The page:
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Q & A: Shadow Bands in solar eclipses

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Most recent answer: 10/22/2007
This is totally unrelated to my field... I saw something on the discovery channel once regarding shadow bands and total eclipses. That program said that scientists didn’t yet have a concrete explination for why these occured, only theories. I found a site online that attributed shadow bands to "irregularties in the earth’s atmosphere," but the bands looked too uniform for that. In new age belief/astrology and tv shows there’s always something dire predicted to happen when the planets align and gravity pulls on the earth. Is it possible that the suns layers are pulled by gravity (similar to tides) in such a manner as to create the shadow bands? I guess a similar question is: do shadow bands occur on planents with different/no atmospheres?
- Timothy (age 22)
Baylor, Waco, TX
Hey, that's a neat effect! It shows how observant people are during solar eclipses.

Shadow bands are not spooky at all. The "atmospheric irregularity" explanation makes lots of sense. Here's a web site with a video of observed shadow bands along with that explanation:


I can add something from my own experience durung a solar eclipse. When the visible part of the sun was just a thin crescent, shadows on the ground looked really very weird, and I couldn't figure out why until I walked under a leafy tree. The small holes in the shade of the leafy tree acted like little pinhole cameras and projected real images of the sun on the ground underneath the tree. On non-eclipse days we get them too, but don't think too much of the round images which blend together.

Without the tree, however, the atmosphere itself acts like a really bad imaging system. The swirling turbulence of the air makes little eddies of alternating high and low density. You can see this effect by looking over a road on a hot day at a faraway object, or looking at the heat-induced swirls over a hot stove or behind a jet engine. The bits of air of different densities will have different refractive indexes and will act like little swirling lenses. These lenses may preferentially focus light from a point source towards a spot on the ground more than towards another spot on the ground, making one place light and another dark.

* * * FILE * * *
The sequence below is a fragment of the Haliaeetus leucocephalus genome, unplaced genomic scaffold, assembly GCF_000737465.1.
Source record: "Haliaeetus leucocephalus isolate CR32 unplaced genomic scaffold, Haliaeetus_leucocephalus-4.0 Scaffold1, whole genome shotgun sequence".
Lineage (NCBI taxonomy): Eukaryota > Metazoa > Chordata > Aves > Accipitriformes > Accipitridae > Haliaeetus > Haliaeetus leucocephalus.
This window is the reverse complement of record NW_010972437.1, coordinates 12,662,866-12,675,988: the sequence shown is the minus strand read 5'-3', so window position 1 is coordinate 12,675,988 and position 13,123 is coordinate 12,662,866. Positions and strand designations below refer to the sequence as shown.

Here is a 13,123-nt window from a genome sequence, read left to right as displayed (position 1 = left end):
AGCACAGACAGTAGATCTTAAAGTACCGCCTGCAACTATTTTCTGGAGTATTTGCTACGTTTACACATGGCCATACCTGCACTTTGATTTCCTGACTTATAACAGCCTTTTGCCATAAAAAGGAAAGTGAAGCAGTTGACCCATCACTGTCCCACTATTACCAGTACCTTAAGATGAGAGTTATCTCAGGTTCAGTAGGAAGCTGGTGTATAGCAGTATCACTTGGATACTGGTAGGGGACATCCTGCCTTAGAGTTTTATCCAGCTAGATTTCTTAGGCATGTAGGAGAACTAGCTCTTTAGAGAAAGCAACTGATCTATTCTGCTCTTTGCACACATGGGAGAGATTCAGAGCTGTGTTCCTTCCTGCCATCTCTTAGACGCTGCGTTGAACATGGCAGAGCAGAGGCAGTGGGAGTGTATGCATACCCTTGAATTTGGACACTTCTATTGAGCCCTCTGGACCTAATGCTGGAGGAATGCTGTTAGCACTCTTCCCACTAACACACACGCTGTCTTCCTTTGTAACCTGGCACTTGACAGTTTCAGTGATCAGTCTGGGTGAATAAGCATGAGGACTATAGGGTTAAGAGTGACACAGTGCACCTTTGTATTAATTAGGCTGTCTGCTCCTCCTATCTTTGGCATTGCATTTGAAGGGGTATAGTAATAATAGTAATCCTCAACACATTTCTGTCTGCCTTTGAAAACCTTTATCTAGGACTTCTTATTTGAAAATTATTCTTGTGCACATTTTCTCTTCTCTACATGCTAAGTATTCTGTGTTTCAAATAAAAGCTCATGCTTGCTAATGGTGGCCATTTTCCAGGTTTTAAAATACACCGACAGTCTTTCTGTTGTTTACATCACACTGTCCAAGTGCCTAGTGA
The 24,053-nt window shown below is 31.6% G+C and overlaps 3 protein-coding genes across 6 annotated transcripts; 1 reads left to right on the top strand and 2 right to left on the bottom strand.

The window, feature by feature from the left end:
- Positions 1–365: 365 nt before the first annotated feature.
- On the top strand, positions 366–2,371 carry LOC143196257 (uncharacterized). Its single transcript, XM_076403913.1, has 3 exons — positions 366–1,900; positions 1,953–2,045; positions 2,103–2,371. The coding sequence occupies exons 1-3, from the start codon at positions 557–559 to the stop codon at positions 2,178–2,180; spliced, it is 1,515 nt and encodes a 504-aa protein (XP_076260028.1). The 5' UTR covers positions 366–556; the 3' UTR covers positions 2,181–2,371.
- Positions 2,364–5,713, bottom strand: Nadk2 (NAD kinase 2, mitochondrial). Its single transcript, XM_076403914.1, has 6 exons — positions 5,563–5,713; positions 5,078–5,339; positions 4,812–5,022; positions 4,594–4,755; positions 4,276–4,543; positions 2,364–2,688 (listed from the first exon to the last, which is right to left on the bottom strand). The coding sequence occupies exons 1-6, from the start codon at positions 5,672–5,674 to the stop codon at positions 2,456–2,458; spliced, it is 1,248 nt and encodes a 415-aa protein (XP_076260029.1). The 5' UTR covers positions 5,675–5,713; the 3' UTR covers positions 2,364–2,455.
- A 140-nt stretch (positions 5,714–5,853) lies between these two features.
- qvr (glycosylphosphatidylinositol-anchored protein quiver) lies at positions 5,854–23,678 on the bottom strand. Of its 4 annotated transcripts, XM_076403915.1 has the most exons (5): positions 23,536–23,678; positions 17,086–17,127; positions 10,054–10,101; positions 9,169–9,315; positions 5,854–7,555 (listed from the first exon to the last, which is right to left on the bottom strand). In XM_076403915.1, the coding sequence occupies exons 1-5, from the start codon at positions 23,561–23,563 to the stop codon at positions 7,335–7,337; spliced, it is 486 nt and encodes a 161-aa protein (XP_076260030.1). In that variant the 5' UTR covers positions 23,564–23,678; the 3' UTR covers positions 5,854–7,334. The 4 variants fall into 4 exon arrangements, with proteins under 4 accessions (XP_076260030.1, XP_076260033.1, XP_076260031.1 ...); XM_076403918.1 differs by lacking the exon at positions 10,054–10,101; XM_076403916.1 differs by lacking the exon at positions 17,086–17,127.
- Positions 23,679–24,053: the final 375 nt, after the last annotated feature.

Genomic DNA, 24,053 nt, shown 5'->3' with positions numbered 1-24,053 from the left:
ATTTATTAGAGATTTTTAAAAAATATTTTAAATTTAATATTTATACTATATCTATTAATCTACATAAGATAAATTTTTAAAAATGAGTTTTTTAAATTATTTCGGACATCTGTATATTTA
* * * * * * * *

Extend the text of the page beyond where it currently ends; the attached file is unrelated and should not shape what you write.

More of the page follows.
You can reproduce this effect yourself by shining a flashlight beam over a lit candle in the dark, projecting the flashlight beam on a white wall or piece of paper far away. The farther away the flashlight is (the more it appears to be a point source of light) the sharper the image of the heat eddies will be.

If instead of a point source of light you have a narrow slit of light, you will get lots of smeared slit-shaped images superimposed on each other. This is what happens in an eclipse just before the moon blocks all the light from the sun -- a tiny little sliver of the sun will be visible on one edge of the moon, and the images of this focused and defocused by the atmospheric turbulence will be seen as bands on the ground.

The bands move with the speed of the wind, and are observed to travel perpendicular to their lengths. This is because motion along the bands is not easy to make out because the bands look pretty much the same along their lengths.

On a planet with no atmosphere, no shadow bands are expected to be visible. For different atmospheres, they should be visible as long as there is turbulence which creates regions of different densities and refractive indexes.

On your gravity and planetary alignment question, the answer is no, there is no reason to expect any dire consequences of planetary alignment. Planetary alignment, when it does happen, does not create easily measurable effects on anything. The planets interact gravitationally with each other, and the force of gravity between one planet and another is extremely weak, and becomes weaker very rapidly with increasing distance away.

The gravitational tugs of planets on each other do have some tiny effects. For example, Neptune's tug on Uranus is sufficiently large to perturb Uranus's orbit over the course of years away from its normal path, while Neptune is close. This is the way Neptune's existance was predicted, by making very precise measurements of Uranaus's postion over the course of many years and discovering tiny but significant discrepancies. Pluto's orbit is calculated to have a chaotic component to it due to the changing gravitaitonal interactions over the course of hundreds of millions of Pluto orbits. Earth's orbit is dominated by the Sun's gravitational field because the sun is so much very much more massive than anything else in the solar system, and is also rather close to the earth, when compared to how far away some of the more massive planets in the solar system are from earth.


(published on 10/22/2007)

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